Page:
From: Chan, Michael (Michael.Chan@compaq.com)
Date: Tue Jan 11 2000 - 16:17:25 PST
The question still unanswered. How is the 20H rule being drawn up?
I don't care whether it is a good or bad rule. I just hope to know
how it is being drawn up. Hope this won't offend the other audiences
in this forum.
I do agree with Doug's explanation of using rule of thumb. I use other
people's rule of thumbs as well but I will try to verify it before it use
From: Grasso, Charles (Chaz) [mailto:GrassC@LOUISVILLE.STORTEK.COM]
Sent: Tuesday, January 11, 2000 6:03 PM
Cc: 'Doug Smith'
Subject: RE: [SI-LIST] : What's your favorite Screwy SI Concept?
Doug, an excellent answer - very eloquently put.
From: Doug Smith [mailto:firstname.lastname@example.org]
Sent: Tuesday, January 11, 2000 3:46 PM
Subject: Re: [SI-LIST] : What's your favorite Screwy SI Concept?
Buryed within the multiple responses to the 20H rule was the following
> In the acknowledgements amongst other *Celebrities* is the name of DOUG
> for providing Technical review of the material. If he is the same as the
> on this list we may get some clarity over this.
At the time Mark was writing his first book, he did ask me to review it
and I started doing so. However, reviewing a book is a lot of work. At
the time, my work life was very intensive and did not permit me the time
to finish a review for Mark in the time he needed. I was able to provide
some input to Mark and felt honored that he asked me for it. It is a
sign of a good engineer/scientist to take into account technical input
from others, and Mark did that to his credit.
I build up experiments, time permitting, to test out theories and see
what kind of measured results I can get. The results of the latest board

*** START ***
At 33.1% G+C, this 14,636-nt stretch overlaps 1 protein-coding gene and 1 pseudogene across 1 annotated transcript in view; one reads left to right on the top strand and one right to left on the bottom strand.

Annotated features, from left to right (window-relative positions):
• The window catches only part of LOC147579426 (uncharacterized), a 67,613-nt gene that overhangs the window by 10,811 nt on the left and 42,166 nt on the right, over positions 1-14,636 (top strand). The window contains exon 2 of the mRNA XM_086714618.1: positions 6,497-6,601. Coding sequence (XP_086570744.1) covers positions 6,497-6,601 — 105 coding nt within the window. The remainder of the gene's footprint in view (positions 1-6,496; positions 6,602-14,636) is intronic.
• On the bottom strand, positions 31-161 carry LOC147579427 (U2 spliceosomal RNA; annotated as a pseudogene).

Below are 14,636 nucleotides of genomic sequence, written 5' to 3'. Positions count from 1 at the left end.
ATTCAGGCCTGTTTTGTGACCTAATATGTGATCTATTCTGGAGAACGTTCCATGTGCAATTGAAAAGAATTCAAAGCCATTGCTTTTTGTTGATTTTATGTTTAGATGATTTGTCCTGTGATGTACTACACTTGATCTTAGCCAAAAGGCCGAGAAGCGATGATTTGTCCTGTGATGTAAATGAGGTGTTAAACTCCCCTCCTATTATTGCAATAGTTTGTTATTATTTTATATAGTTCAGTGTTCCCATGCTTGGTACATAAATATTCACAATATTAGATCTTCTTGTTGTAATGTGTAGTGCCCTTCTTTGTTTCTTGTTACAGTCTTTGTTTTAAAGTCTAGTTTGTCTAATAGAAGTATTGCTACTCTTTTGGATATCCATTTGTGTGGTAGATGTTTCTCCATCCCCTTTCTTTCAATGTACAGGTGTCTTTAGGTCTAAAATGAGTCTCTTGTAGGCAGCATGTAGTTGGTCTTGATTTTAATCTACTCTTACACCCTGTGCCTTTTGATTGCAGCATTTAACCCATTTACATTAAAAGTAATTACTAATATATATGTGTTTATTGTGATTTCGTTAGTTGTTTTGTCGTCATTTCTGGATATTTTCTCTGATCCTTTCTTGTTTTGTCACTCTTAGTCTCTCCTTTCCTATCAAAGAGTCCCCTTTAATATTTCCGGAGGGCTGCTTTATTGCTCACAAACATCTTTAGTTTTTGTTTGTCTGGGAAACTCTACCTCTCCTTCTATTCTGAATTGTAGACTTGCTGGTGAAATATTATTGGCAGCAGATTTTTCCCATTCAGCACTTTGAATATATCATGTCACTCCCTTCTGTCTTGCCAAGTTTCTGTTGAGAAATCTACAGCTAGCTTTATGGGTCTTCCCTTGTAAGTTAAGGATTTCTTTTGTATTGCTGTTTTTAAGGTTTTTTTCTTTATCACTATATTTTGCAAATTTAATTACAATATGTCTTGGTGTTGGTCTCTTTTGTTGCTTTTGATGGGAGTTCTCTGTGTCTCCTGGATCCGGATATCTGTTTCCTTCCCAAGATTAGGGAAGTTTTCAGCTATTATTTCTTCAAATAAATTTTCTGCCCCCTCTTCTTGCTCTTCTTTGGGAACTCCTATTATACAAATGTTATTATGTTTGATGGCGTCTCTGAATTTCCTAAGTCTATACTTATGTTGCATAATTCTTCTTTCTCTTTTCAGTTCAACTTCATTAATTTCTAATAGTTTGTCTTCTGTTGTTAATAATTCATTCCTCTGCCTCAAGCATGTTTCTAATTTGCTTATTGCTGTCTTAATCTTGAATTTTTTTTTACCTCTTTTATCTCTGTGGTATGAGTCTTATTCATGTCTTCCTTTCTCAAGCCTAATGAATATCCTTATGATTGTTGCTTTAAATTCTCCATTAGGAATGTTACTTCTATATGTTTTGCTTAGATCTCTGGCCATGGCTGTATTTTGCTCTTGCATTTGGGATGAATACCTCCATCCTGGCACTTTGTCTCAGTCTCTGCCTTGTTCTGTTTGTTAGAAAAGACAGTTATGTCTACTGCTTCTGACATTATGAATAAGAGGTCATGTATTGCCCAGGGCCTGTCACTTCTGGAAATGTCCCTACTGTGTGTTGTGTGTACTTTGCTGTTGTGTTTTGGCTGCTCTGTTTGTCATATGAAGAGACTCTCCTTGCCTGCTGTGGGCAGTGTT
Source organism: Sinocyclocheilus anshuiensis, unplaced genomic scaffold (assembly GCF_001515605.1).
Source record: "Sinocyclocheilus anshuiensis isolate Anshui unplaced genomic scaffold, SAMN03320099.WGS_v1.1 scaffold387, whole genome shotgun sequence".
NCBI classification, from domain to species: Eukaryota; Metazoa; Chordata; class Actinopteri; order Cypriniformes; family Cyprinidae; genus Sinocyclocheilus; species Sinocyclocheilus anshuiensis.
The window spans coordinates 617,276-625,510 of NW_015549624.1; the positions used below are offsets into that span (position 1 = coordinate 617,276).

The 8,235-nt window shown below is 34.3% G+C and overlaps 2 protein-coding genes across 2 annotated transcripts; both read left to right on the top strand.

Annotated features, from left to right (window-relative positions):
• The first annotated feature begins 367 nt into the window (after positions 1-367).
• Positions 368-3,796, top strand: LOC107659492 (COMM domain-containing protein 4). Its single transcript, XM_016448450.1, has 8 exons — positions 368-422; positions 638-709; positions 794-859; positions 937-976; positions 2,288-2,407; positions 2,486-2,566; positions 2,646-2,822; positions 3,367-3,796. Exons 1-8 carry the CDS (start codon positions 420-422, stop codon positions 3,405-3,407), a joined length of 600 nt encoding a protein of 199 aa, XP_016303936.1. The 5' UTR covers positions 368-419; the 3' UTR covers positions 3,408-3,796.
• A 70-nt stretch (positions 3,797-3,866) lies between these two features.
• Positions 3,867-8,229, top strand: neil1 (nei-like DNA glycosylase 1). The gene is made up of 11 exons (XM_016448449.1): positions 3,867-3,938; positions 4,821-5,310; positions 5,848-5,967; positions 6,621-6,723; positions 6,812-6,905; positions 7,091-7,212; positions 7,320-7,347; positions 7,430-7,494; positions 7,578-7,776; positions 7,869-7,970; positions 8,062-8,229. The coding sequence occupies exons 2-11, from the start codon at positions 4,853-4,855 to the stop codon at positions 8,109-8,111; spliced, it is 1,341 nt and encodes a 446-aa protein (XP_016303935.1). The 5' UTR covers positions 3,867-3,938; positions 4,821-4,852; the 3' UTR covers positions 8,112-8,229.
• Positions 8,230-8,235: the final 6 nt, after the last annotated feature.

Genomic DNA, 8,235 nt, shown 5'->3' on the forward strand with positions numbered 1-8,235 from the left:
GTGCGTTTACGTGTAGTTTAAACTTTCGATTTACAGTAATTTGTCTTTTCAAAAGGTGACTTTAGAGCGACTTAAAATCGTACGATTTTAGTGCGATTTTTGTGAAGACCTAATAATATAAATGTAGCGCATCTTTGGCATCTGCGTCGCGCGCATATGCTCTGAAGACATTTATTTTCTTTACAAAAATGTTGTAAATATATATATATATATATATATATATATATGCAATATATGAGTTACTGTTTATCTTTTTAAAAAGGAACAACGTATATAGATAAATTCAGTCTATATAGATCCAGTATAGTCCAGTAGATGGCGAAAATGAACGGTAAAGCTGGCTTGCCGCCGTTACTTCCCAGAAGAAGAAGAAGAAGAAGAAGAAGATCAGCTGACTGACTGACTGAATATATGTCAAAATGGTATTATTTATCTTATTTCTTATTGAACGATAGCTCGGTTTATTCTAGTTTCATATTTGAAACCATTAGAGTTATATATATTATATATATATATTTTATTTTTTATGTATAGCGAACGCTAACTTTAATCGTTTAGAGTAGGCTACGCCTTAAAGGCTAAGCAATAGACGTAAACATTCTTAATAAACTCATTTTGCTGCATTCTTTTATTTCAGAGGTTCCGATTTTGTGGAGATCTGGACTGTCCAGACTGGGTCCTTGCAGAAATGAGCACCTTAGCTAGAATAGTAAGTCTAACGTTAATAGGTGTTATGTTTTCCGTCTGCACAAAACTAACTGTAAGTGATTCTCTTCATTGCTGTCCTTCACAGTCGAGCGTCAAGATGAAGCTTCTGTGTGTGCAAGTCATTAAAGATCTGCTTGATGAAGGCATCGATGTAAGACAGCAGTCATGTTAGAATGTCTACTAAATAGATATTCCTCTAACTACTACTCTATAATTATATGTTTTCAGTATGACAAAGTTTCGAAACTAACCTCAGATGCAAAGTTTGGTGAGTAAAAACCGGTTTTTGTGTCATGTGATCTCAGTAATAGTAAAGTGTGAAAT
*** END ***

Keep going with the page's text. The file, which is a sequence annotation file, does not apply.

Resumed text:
layout experiment have been submitted to the IEEE EMC Symposium and we
(more than one author) hope to present the material next summer at the
Symposium. I have not done such an experiment yet for the 20H rule and
so have no data to present. With all the discussion, is anyone planning
such an experiment in the near future?
A word on rules of thumb... We all use rules of thumb every day in our
work and daily lives. These come from many sources and we cannot
possibly check them all out. For instance, Henry Ott's book is full of
rules of thumb and summaries of principles such as the equation for
radiation from a hole. Henry's book would have to be VERY long to
provide the proof of all of them. But, they are reasonable and come from
a knowledgeable source so we use them. Sometimes we misapply a principle
here or there but for the most part such an approach works (or we would
all be looking for work OR get very little sleep trying to check out
everything we read). If a rule of thumb makes sense given one's own
knowledge and experience and it comes from a reliable source, use it. It
is always good to generate our own data or proof on these matters, but
that is not always practical. Isn't this characteristic, that of
building on the work of others involving some trust, what distinguishes
human beings from animals, the ability to pass on information without
each generation having to continually regenerate it for themselves?
What really makes this work was said by Carl Sagen:
~"A good engineer or scientist must be willing to drop their most
cherished theories in the face of credible evidence to the contrary."
Note: ~".." means approximate quote. Maybe if I took more Ginko Biloba I
would remember the exact quote. :-)
-- ---------------------------------------------------------- ___ _ Doug Smith \ / ) Manager EMC Development & Test ========= Auspex Systems _ / \ / \ _ 2300 Central Expressway / /\ \ ] / /\ \ Santa Clara, CA 95050-2516 | q-----( ) | o | Phone/FAX: 408-566-2157/2020 \ _ / ] \ _ / Email: email@example.com ----------------------------------------------------------
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